Letters to the Editor

Trump and democracy: Letters to the editor, April 24, 2019

U.S. President Donald Trump answers questions from reporters during the Easter Egg Roll on the South Lawn of the White House in Washington, D.C., U.S., on Monday April 22, 2019.
U.S. President Donald Trump answers questions from reporters during the Easter Egg Roll on the South Lawn of the White House in Washington, D.C., U.S., on Monday April 22, 2019. TNS

Democracy will long endure

David Rugeroni’s letter is a great illustration of how our party affiliation gives us political and historical tunnel vision. Yes, most of what he criticizes Trump for has at least a measure of truth. But the reality is that every president seeks to appoint justices who will concur with their policies.

Does he know that Franklin Roosevelt tried to pack the court by increasing the number of justices, all of whom would, of course, support his policies? Or that at least four of the current Democratic candidates suggest the same possibility? (Do you suppose they would appoint conservatives?)

As to lying, does he forget about keeping your own doctor and health plan? And wasn't DACA a run around the Congress? The truth, Mr. Rugeroni, is that President Trump has many sins, but history shows that most, if not all. former presidents have committed (or tried to commit) the same sins. And yet, somehow, the checks and balances of the system and the democratic process have managed to overcome those deficiencies, and the better part of those men did accomplish some lasting good, and the process moved us towards the fulfillment of the founders vision.

David Tolladay, Clovis

Calling out the race card

Mr. Warszawski, I just read your opinion piece in the April 14 Bee. Why don’t you pick on someone your own size? The person you take apart in your article is obviously not a professional writer. They were simply pointing out in their simplistic way, you were using the “race card.”

I’ve read some intelligent writers make the same point about political uses of race, like Thomas Sowell of the Hoover Institute and Jason Reily of the Wall Street Journal. Why don’t you send the person’s correspondence to them and have them respond? You can debate them.

I’ve been reminded lately of Senator Moynihan’s warnings in the 1960s about the Great Society programs and the effect it would have on the poor. He sounds prophetic now. That’s especially interesting since we now know LBJ was using the N-word as he was signing the Great Society legislation, saying “that will keep them voting Democrat.”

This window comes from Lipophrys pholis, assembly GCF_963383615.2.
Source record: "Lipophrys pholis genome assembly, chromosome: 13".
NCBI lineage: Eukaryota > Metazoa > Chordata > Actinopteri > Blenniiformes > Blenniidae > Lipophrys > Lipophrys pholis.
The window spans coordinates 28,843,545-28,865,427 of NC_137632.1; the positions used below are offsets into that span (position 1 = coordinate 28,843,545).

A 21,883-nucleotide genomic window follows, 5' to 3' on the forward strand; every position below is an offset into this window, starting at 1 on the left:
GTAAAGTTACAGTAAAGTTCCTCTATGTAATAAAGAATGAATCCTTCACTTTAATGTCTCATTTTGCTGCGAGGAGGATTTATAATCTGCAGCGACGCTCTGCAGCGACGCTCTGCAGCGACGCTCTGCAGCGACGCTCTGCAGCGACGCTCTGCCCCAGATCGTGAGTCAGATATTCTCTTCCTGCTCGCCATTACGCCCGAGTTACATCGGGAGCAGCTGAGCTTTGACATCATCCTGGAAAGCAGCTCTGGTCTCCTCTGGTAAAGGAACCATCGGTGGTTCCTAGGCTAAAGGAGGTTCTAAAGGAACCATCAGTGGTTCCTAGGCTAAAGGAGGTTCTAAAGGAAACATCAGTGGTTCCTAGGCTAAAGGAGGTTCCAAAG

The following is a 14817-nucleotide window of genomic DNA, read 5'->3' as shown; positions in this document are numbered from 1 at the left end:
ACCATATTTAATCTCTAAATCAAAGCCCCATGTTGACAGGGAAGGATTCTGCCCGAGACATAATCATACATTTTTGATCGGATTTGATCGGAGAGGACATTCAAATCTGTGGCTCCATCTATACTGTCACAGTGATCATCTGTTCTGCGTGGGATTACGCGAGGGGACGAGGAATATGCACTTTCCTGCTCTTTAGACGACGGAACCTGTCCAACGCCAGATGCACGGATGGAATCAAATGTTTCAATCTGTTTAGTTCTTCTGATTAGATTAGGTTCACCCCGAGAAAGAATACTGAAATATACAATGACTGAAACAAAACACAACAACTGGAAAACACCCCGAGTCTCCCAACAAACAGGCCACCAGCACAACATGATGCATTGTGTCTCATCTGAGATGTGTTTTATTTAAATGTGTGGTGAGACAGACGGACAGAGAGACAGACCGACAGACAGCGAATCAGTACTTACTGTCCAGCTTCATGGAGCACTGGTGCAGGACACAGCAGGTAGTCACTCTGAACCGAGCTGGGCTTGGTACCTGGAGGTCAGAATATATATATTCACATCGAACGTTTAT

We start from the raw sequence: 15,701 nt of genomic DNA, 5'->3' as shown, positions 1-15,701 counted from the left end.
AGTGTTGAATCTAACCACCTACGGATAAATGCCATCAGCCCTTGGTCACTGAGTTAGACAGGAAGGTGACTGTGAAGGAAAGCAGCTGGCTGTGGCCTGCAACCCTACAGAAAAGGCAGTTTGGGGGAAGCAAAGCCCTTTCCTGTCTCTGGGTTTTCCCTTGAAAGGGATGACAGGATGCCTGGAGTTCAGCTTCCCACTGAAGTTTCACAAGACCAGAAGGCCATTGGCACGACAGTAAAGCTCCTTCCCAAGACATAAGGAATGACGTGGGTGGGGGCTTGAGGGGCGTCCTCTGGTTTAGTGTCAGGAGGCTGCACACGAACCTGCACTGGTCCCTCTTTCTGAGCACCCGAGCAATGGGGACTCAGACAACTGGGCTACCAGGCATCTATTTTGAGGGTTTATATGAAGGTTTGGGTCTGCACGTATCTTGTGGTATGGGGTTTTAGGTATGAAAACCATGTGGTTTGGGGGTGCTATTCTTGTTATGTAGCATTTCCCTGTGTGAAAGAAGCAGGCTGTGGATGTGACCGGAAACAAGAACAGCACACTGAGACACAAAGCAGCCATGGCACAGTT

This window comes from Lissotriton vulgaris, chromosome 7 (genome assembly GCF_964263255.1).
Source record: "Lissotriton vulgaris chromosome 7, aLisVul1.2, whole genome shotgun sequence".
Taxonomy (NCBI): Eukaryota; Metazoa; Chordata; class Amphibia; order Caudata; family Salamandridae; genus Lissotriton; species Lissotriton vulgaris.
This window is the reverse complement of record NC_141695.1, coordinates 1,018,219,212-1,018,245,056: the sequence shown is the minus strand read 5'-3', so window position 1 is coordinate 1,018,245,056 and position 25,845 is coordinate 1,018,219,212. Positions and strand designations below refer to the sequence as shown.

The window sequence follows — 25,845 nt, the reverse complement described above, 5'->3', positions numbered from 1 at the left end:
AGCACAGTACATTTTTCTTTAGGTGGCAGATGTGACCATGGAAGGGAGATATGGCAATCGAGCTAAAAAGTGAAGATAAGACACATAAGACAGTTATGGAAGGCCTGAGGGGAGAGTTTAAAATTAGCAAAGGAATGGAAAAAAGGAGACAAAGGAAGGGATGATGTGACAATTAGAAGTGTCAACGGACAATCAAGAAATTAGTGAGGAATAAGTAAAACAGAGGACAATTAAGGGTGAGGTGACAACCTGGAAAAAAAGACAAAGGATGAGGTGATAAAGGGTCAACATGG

Oh, by the way, if you contact Jason Reily about his research on Democratic Party social legislation and the Afro-American family, ask him about those charter schools full of black and brown students from the worst inner-city ghettos in the country regularly outperforming white students.

Mark Thornton, Fresno

Just like keeping status quo

To what lengths will the status quo go to keep the status quo? The vivid response from the city of Clovis officials shows the reluctance to look at a reality that has the status quo in place. With a small scintilla of truth comes such a strong response indicates that there is an incentive to remove investigation into the reality that there is something there to be looked into.

Only when the light is shined on the darkness is there possibility of change from the status quo. But who wants change when things can stay the same?

James Williams, Clovis

Feeling safer in the Tower District

As a resident of Fresno’s Tower District, I want to thank the recently erected Tower District police substation for keeping the Tower District secure.

Many people speak of the Tower District as unsafe, but I have never felt safer in any other neighborhood. Every direction I look there is a police patrol, either on bike or in vehicle at all hours. It must have the most police presence of any neighborhood in Fresno.

Because of them robberies and violent crime are at all-time low in the area. There is still issues with car break-ins but the police cannot be everywhere.

Police presence makes a massive difference in reducing all types of crime. Thanks for all the hard work.

Dominic Bedrossian, Fresno